Parliament on Friday approved a bill amending the rent control law, effectively making it easier for landlords to evict troublesome tenants, an almost impossible feat at present.
The bill, which cuts the eviction process to six months, was approved with 31 votes in favour and 15 against. Two MPs abstained.
The law comes into effect immediately.
It provides that a landlord can launch the eviction procedure if the tenant has delayed paying rent for 21 days. If they do not pay their dues or fail to give a satisfactory explanation to the court, the process will commence, lasting six months.
The court will afford the tenant a 90-day grace period to hand over the property, whether residential or commercial.
The law will not be retroactive, as per a Diko amendment, granting tenants some time to pay their dues.
Disy leader Averof Neophytou, whose party had tabled the proposal, said there was a wrong impression that landlords were the well off.
The rent control law, he said, mainly affected poor and middle-class landlords. The well off rented through contracts, adding that a bill to regulate properties not under the rent control law must also be submitted.
The rent control law was introduced in 1975 to help refugees who had fled south because of the Turkish invasion.
Effectively unchanged, it gradually became a tool for those who did not pay rent. Coupled with the notoriously slow Cypriot justice system, it was next to impossible or took years for landlords to get rid of a delinquent tenant or to collect their dues.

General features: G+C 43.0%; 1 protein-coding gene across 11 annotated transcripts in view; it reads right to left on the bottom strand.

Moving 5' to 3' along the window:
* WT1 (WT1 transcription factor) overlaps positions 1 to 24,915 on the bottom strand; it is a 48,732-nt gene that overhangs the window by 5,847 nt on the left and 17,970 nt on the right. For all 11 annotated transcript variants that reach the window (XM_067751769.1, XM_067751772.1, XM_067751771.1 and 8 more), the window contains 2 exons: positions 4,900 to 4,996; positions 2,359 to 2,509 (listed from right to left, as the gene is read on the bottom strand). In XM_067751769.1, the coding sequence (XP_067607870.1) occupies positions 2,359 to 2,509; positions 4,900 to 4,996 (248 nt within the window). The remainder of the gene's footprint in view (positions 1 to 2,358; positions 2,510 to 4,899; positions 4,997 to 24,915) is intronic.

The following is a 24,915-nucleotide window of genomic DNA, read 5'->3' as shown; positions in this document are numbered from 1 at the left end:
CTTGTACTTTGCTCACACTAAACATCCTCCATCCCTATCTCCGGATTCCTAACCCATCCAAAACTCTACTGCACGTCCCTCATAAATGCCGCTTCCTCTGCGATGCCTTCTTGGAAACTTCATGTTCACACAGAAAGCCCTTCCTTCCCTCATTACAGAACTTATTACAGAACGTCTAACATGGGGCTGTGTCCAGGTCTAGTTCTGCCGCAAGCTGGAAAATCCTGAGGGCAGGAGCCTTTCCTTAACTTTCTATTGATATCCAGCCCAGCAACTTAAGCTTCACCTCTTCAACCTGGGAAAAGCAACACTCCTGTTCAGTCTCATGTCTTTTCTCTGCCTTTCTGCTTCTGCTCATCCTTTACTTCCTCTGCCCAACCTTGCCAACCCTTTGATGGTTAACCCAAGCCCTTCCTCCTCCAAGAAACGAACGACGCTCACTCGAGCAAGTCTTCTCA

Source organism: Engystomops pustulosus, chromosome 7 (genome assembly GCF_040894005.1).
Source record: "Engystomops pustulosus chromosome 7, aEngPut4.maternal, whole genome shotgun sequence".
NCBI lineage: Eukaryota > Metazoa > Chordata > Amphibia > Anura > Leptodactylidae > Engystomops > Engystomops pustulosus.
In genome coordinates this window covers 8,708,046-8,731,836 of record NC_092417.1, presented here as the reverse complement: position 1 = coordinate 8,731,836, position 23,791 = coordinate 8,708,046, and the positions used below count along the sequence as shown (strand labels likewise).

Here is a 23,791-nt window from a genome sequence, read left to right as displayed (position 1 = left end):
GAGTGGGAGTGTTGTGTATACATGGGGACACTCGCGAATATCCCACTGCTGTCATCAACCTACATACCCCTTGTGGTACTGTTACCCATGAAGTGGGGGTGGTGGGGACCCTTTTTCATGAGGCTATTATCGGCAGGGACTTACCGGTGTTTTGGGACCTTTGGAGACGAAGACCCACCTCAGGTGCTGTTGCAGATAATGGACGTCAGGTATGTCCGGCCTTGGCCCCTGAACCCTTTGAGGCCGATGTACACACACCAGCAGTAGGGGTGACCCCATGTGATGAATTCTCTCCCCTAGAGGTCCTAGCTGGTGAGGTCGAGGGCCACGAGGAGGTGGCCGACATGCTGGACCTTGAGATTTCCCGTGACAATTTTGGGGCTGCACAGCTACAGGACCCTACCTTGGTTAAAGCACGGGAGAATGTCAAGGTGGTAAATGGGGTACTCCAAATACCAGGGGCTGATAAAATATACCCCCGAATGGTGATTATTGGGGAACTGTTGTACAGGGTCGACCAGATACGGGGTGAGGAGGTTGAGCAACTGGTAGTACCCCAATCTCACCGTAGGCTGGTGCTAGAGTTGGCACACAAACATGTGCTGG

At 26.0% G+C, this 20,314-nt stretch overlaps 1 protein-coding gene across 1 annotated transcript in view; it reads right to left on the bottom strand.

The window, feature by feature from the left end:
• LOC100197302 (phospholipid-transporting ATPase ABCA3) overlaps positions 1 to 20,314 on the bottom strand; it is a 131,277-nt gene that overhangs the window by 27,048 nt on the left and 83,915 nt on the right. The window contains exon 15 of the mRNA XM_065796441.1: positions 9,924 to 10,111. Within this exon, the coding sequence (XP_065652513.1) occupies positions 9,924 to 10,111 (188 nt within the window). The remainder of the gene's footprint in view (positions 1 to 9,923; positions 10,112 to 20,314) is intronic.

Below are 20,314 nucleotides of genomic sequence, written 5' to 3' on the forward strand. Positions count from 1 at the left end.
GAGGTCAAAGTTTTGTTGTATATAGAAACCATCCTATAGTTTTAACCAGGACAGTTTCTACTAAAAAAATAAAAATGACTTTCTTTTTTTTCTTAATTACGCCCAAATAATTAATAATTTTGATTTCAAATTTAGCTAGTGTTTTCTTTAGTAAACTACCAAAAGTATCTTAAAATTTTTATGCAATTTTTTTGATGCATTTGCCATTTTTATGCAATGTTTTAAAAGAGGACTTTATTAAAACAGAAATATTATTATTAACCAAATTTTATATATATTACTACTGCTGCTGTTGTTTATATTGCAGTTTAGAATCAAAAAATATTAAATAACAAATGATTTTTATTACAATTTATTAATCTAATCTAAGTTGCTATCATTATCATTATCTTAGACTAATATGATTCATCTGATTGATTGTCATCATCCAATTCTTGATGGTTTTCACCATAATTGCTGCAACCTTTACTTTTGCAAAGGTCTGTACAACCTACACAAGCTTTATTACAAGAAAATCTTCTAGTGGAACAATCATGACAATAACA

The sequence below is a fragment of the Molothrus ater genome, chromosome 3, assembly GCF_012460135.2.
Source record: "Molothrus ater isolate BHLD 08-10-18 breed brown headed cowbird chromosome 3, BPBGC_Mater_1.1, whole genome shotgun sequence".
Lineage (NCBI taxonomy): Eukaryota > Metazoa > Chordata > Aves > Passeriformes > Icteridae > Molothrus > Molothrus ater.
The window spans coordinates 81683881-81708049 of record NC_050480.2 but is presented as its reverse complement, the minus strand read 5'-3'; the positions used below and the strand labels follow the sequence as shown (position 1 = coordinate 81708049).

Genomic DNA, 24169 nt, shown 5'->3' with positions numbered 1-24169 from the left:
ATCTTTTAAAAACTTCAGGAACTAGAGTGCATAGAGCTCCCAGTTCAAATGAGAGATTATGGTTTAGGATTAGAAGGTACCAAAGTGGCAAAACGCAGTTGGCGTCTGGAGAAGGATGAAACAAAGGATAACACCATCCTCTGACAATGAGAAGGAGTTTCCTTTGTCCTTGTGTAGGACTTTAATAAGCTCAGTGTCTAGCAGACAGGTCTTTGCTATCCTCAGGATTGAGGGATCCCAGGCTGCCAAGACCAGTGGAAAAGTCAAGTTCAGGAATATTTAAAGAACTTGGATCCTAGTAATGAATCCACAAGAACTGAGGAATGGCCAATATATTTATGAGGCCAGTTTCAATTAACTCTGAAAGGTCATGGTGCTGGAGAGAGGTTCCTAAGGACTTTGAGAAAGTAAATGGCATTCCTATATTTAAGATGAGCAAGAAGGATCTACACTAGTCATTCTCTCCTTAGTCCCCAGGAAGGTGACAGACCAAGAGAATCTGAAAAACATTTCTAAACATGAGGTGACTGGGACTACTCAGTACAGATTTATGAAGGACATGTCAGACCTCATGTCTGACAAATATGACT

The law does does not apply to properties built after 1995.
Akel MP Aristos Damianou conceded that some tenants are strategic defaulters, but courts were able to separate them from people with serious financial problems who wanted but could not pay and who were not evicted.
The new law, he said, did away with a decades-old legal framework, a fact that would create social and professional unrest.
His party voted against the law, arguing that irrespective of the reason a tenant failed to pay, they were on the way to getting evicted.
Diko MP Christiana Erotokritou said the law corrected a distortion that created unfairness within a framework that did not exist elsewhere in the world.
There are cases where tenants refuse to pay rent because of other differences with the landlord, she said.